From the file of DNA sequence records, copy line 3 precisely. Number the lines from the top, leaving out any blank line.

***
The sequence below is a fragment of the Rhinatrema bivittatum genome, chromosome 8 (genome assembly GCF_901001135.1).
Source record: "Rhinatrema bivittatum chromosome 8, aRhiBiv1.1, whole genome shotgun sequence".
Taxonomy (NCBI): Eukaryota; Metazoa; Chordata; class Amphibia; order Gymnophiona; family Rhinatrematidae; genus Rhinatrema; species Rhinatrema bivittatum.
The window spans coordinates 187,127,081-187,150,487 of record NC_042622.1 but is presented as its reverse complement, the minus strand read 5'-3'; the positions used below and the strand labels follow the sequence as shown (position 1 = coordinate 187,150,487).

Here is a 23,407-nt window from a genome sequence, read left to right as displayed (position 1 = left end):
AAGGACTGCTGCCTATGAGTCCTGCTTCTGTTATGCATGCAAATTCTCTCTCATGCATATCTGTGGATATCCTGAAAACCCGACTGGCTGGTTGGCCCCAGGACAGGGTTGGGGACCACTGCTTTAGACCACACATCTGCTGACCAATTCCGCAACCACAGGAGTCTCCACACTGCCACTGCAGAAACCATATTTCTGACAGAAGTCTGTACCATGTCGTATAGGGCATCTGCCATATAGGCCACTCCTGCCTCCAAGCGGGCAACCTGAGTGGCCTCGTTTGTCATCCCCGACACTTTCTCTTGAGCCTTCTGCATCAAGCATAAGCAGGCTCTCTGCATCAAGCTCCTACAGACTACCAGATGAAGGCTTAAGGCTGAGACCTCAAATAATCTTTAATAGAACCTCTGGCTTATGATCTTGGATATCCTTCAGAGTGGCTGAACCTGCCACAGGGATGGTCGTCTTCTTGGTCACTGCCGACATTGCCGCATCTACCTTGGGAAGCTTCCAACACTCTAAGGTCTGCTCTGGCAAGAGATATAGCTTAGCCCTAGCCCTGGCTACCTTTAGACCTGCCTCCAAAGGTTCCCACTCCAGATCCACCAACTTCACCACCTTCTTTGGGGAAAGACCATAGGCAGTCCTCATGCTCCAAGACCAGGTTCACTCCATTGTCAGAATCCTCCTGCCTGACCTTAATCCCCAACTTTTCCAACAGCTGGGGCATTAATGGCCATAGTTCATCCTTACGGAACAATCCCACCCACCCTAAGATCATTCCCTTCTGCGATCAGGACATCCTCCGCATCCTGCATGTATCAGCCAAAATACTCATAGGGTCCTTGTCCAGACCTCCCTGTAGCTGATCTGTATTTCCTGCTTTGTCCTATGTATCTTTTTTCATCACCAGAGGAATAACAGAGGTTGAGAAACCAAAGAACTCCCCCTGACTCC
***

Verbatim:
Taxonomy (NCBI): Eukaryota; Metazoa; Chordata; class Amphibia; order Gymnophiona; family Rhinatrematidae; genus Rhinatrema; species Rhinatrema bivittatum.